J.S. Leonard

Time and time again, a dire, inner monologue haunts me: “I’m going at this book thing solo, sans publisher, and that’s some scary stuff.” I struggle to eek out a few hundreds words a day, let alone ensure those scribbles are syntactically and compositionally solid. Writing is hard. Editing is harder. And I’m my own worst editor.

Sound familiar?

Allay your fears fellow independent authors; my journey into self-publishing has yielded tactics for polishing your manuscript into a product indistinguishable from proclaimed “professionally published” pieces. I’m assuming you have a finished—or near-finished—manuscript beside your desk, taunting you to let it burst into the minds of your readers.

To summarize, publishers help contracted authors with the following:

  • Copy-editing / Proofreading
  • Artistic materials, such as the cover and website
  • Marketing and distribution
Today, I will focus on the first, but be on the lookout for articles covering them all and more.

The short end of the stick jumps into the hands of independent authors—let’s review how to take that stick and wield it as a sword. Our inability to edit material, or at least prep the material, must be the first obstacle to die by the sword’s slash.

Step 1: Gain confidence in your output

Learn how to edit. That’s right, learn how to edit by understanding what defines remarkable prose. Here are five, must-read books sure to bolster this ability:

Devour these books. Buy multiple copies. Place them throughout your house and read them whenever possible—yes, even in the bathroom. Oh, and if you are whining: stop. These books shape authors into pen-wielding warriors fixed on trampling prose and persuading minds of superior worlds.

Writing is hard. Editing is harder. And I’m my own worst editor.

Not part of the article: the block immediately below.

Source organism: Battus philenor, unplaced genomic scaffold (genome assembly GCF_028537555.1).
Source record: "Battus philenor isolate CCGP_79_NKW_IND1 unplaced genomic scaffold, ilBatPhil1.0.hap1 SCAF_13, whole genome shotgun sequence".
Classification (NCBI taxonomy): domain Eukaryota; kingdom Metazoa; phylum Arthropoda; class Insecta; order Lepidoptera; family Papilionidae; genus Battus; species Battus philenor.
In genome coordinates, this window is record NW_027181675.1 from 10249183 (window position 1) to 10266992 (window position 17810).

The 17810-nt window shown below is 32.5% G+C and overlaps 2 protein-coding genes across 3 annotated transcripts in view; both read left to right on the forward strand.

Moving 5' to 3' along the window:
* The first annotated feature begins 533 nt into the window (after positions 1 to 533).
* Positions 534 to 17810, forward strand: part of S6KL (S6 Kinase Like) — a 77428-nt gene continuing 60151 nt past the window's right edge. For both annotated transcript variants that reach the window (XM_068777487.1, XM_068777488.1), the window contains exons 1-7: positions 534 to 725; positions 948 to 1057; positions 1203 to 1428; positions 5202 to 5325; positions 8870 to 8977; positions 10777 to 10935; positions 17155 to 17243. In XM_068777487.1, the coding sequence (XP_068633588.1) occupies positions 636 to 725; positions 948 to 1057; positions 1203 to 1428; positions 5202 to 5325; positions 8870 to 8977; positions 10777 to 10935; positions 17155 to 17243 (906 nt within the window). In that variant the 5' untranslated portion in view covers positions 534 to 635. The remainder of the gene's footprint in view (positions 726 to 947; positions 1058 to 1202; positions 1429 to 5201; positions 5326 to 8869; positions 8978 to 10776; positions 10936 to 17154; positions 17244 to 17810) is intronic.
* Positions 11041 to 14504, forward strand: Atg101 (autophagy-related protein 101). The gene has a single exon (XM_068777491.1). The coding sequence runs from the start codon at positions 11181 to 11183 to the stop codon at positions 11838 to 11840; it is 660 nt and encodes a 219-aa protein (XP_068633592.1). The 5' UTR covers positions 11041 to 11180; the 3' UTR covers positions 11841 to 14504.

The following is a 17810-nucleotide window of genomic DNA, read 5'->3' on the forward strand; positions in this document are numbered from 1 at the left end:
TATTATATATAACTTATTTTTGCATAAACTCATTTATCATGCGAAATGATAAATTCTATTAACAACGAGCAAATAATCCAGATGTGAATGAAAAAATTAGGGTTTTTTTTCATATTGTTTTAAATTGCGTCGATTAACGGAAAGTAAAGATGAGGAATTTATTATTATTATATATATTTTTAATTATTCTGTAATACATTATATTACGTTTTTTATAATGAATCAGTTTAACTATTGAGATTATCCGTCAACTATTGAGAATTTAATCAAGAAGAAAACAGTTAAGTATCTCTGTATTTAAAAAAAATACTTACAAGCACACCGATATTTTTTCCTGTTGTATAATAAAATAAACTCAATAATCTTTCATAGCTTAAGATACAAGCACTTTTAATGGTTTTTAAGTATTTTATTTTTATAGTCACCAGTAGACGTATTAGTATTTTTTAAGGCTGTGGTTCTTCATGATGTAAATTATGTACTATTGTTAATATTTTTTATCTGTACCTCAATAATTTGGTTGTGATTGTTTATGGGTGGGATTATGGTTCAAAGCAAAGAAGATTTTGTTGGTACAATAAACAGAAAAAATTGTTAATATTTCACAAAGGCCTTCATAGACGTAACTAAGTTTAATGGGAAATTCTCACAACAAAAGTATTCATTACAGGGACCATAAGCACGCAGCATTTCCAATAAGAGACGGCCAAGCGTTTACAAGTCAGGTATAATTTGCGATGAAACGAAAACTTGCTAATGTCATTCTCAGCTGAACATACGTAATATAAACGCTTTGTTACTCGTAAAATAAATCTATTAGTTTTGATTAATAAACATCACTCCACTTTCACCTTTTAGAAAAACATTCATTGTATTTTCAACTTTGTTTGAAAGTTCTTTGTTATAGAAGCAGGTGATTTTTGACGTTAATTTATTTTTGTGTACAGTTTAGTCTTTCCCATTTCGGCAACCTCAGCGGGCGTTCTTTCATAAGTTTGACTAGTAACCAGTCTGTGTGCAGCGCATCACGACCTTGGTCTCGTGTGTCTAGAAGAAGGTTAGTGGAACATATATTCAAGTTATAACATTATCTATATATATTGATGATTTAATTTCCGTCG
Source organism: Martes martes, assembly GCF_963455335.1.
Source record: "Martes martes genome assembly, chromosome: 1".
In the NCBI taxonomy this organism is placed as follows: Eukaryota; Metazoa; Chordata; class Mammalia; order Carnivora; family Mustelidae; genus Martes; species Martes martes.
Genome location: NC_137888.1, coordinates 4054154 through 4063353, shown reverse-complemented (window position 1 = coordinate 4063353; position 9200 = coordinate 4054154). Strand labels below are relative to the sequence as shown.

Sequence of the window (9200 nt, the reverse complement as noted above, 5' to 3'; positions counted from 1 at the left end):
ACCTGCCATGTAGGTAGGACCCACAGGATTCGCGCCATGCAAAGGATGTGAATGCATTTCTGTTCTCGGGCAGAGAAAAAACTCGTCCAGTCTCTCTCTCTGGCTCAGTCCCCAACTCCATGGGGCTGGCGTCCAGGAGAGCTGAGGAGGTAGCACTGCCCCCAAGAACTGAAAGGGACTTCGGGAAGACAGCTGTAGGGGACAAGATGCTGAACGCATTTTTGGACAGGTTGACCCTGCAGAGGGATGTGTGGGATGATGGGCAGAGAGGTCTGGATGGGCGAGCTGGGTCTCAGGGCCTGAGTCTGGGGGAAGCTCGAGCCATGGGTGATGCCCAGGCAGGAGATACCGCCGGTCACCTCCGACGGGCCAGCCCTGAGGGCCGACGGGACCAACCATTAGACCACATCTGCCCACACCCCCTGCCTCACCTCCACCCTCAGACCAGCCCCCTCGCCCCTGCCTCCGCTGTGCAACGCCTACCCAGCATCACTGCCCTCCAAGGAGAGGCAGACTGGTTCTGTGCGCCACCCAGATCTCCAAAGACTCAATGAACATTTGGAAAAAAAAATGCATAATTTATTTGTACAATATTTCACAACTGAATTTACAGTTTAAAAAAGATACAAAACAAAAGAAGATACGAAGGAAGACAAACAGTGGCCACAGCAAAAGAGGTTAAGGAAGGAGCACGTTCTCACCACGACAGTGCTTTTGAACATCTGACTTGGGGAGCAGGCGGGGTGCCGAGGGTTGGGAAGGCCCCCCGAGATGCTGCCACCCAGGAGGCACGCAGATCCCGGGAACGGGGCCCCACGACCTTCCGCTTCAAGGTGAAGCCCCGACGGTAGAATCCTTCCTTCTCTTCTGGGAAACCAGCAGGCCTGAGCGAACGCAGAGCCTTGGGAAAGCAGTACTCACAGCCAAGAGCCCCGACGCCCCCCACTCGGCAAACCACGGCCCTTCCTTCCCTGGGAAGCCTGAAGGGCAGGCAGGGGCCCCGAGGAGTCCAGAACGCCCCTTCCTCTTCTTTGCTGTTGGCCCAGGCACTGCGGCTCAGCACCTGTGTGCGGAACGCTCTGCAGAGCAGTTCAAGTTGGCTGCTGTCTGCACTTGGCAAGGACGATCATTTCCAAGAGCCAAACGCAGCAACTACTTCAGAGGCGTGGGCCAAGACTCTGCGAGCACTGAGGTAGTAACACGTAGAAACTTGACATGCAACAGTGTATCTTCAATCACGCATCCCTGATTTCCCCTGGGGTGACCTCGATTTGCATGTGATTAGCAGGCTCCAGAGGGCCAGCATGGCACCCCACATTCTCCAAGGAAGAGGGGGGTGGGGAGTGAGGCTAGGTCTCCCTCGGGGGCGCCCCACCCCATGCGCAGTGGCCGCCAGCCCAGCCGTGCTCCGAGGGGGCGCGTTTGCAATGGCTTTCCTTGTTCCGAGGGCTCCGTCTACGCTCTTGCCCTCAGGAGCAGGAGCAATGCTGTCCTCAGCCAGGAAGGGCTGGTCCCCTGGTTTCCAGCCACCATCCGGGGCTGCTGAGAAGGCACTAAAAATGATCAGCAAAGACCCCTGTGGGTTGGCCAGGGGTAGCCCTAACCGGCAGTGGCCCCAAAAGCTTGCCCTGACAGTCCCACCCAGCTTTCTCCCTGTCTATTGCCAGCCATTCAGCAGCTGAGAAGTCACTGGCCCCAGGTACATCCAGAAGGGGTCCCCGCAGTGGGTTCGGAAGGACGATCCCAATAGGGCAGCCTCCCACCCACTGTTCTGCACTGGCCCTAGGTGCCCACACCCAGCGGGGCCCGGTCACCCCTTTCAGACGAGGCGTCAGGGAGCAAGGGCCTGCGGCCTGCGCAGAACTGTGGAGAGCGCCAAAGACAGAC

This exercise awards you a pair of lenses from which to review the words pouring out of your hands. Through them, you must audit and pare with vigor. Your resulting material will present better to another pair of eyes, be they an editor’s or beta-reader's, which leads to step two.

Step 2: Polish with drafts

The preceding step, if practiced to perfection, could well be your last, but few of us are capable of such solo feats, myself included. Now, I tip my hat and take a cue from the venerable Stephen King, who discusses his editing process in On Writing.

He advocates writing, first and foremost. At the end of the day, words must end on pages. Need they be perfect? No—they need be, however. Once you’ve assembled enough words, you’ll arrive at the first draft. Best to apply some of Step 1 to it.

Then, perform the following: shelve the book.

For six weeks.

King aint' crazy. It makes sense. Distance removes pesky passions that cloud judgement; we need to cool our emotions before embarking onto draft two. When the time to revisit knocks, withdraw your dusty manuscript and spend a full day rereading it. Look for gaping holes; for stinky links in the plot that smell up scenes; search for underlying themes and free them of grime. Take notes, then set to editing.

Make this formula your goal:

  • Second Draft = First Draft – 10%™

Apply Step 1 as you compress and tighten. Done? Good. Your manuscript now sparkles in the right light.

Step 3: Throw more eyes at it

A second pair of eyes can uncover nasty issues to which your tired eyes are blind. Like I said, writers often suck at editing and your manuscript is begging for a good read. It’s bored with you and like anything infected by wanderlust, it must be set free. Find five or more beta-readers and request their feedback. Suitable readers provide an unbiased opinion; this gradation will blur for every individual, so use your judgement when selecting.

Focus on their response to your themes, to the gestalt, the overall feel. How do they react? Flag the overwhelming consensus on weak areas and adjust.

Step 3b: The almighty copy-editor

If budget permits, hire an editor. Your manuscript has neared the finish-line—if you have the resources, give it a shot at first place. Search Google, writer’s forums or oDesk for candidates and ensure compatibility by test-hiring editors to rock out five pages. Select whoever impresses you most for the full gig. I am personally in love with my copy-editor Marti McKenna of the Editing McKennas.

Future articles will explore, in detail, the astounding consequences of hiring an editor.

Finally, always proofread. Always. Aldous Huxley or William Faulkner may have edited your book—pay their notoriety no mind. Proofread it again and again until your eyes bleed black ink.

Then publish.

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